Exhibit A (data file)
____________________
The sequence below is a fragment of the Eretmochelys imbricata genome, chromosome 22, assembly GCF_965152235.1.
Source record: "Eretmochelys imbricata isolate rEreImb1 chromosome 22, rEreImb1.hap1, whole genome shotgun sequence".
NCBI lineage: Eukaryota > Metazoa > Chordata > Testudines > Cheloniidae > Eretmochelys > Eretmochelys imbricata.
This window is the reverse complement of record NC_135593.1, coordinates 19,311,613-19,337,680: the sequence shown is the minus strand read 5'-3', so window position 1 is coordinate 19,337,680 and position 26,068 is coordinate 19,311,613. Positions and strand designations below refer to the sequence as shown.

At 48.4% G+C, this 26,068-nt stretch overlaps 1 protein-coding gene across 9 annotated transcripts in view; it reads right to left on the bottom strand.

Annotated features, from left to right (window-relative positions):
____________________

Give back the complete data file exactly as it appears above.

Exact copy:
The sequence below is a fragment of the Eretmochelys imbricata genome, chromosome 22, assembly GCF_965152235.1.
Source record: "Eretmochelys imbricata isolate rEreImb1 chromosome 22, rEreImb1.hap1, whole genome shotgun sequence".
NCBI lineage: Eukaryota > Metazoa > Chordata > Testudines > Cheloniidae > Eretmochelys > Eretmochelys imbricata.
This window is the reverse complement of record NC_135593.1, coordinates 19,311,613-19,337,680: the sequence shown is the minus strand read 5'-3', so window position 1 is coordinate 19,337,680 and position 26,068 is coordinate 19,311,613. Positions and strand designations below refer to the sequence as shown.

At 48.4% G+C, this 26,068-nt stretch overlaps 1 protein-coding gene across 9 annotated transcripts in view; it reads right to left on the bottom strand.

Annotated features, from left to right (window-relative positions):